Win for Goodyear, Maxxis named value king in ams tyre test
To find the best tyres for the “dynamic mid-range segment”, German motoring publication auto motor und sport (ams) has taken a look at 11 products in size 225/45 R18Y. While the usual premium suspects claimed the victors’ podium, the ams test also confirms what Auto Zeitung recently found – that Maxxis is making some great value for money tyres at the moment.
Four ‘very good’ tyres’
But first, the winner: The ams test team named the Goodyear Eagle F1 Asymmetric 5 the winner of its 2020 summer tyre test. This “particularly good-natured” tyre offered the shortest braking distances on wet surfaces and proved “unbeatable” in the test. Ams found the tyre easy to control and grippy. Braking distances were good in the dry as well.
Narrowly missing first place, ams also heaped praise on runner-up tyre the Michelin Pilot Sport 4. The testers considered the Michelin tyre very grippy, delivering neutral, surprise-free performance on wet surfaces. The only fly in the ointment was elevated rolling resistance.
Third place belonged to the Continental PremiumContact 6. The ams testers found the tyre to be “precise and direct” and “strong on dry curves”. Its direct and precise steering qualities were also a good match for the BMW 3 Series that ams used for testing. Yet the motoring publication deemed the Continental tyre “no longer up-to-date” in the wet – in particular, the testers reported some limitations to aquaplaning safety.
The fourth-placed Pirelli P Zero is, shares ams, a “sovereign touring tyre” with particular strengths on dry road surfaces. Wet grip is also very good at lower speeds, however aquaplaning was an issue. In addition, steering on dry roads wasn’t as direct as it could have been and rolling resistance was on the high side.
Four ‘good’ tyres
Next came the Maxxis Victra Sport 5. Ams liked this tyre, calling it a “surprisingly affordable and surprisingly good” product that shares the mid-performance segment with tyres from Bridgestone, Nokian and Falken. Yet while the Maxxis tyre gave strong overall performance in the wet and dry, its wet braking result was less impressive than those from the top products in this test. Rolling resistance was also on the high side.
Ams considers the Bridgestone Turanza T005 a “comfortable all-rounder” and lauds its fuel-efficient low rolling resistance. Performance in wet conditions was trustworthy, and the tyre provided safe and easy-to-control dynamics in the dry. Drawbacks included a wet braking distance that was around two metres longer (from 80 km/h) than the test’s best result. Drive-by noise was high as well.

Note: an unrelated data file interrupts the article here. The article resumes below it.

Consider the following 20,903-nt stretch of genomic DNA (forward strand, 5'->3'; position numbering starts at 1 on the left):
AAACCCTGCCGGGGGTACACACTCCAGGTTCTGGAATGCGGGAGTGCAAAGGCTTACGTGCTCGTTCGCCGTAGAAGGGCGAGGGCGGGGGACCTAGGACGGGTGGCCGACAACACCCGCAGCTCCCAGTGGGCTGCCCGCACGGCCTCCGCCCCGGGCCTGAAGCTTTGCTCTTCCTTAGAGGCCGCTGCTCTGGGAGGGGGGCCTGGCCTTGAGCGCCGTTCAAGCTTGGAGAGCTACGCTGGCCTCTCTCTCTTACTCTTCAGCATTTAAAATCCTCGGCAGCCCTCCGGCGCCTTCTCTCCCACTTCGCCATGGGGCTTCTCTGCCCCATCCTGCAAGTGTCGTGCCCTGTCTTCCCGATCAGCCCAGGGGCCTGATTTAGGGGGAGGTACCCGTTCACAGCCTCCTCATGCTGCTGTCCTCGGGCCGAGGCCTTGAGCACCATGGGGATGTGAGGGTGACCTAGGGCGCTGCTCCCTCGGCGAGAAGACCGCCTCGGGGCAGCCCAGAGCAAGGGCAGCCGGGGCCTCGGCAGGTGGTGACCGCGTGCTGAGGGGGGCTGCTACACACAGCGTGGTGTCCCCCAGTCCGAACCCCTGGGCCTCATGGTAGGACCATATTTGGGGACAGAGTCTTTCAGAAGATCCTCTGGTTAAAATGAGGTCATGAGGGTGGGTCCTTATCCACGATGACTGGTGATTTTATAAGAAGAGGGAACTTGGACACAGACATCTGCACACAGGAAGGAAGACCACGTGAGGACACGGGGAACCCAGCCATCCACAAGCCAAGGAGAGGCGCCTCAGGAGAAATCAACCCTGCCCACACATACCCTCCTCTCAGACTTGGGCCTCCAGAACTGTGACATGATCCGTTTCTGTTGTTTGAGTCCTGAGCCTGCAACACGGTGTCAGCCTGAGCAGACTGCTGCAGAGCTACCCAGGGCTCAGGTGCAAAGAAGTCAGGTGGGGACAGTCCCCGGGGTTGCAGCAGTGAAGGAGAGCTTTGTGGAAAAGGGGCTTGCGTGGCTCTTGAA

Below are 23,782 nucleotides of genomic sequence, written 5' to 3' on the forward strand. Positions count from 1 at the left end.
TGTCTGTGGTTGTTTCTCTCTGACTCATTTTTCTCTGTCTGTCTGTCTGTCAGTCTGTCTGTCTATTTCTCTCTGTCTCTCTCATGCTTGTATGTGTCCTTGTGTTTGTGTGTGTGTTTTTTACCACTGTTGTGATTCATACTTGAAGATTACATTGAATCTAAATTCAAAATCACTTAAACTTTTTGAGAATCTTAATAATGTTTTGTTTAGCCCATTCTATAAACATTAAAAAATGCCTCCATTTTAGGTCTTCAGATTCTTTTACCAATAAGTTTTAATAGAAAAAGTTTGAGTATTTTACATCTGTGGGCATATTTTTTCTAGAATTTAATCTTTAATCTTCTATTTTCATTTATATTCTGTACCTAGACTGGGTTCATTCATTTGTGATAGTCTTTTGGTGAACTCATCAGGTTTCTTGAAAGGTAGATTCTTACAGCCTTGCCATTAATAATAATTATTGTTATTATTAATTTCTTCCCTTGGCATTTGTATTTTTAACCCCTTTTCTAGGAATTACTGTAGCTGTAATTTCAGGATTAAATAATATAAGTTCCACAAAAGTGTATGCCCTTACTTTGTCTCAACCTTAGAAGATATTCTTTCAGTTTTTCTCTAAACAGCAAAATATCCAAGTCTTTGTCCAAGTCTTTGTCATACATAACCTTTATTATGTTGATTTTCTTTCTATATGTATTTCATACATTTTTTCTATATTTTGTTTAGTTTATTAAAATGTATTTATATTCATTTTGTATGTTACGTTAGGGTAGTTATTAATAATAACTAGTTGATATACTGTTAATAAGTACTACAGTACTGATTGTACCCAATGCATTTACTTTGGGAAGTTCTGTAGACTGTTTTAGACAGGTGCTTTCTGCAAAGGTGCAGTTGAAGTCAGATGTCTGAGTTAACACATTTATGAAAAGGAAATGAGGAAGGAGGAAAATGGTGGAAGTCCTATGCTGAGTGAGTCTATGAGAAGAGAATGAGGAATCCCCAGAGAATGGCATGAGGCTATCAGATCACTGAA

Seventh-placed tyre the Nokian Powerproof gave convincing performance in dry conditions and low rolling resistance. However, the testers detected “light weaknesses” in the wet, including braking distances and slightly imprecise steering behaviour. Protection against aquaplaning is “weak”.
The testers describe the Falken Azenis FK510 as an “affordable product” with “reduced performance levels, but without serious issues.” Braking performance in dry conditions is very good. Noted issues include lateral control and traction on wet roads and “room for improvement” when it comes to protection against aquaplaning.
Two ‘satisfactory’ tyres
Although they praised the Nexen N’Fera Sport as an “extra quiet comfort king” with short braking distances in the dry, the ams testers noted “weaknesses on wet road surfaces”, including little grip and long braking distances. Rolling resistance is also high.
Ams said the tenth-placed Toyo Proxes Sport feels like a sporty tyre, but lacks performance. Wet grip is well balanced, albeit at a lower level than the best tested tyres. Steering is direct and precise in dry conditions. On the downside, issues with rear stability were noted during changes of load in fast curves as well as during lane changes. Rolling resistance is high as well.
The wooden spoon in the ams test went to the Giti GitiSport S1. The testers found the tyre’s good performance in the dry to be counterbalanced by weak wet performance, including long braking distances and “significantly limited” levels of grip.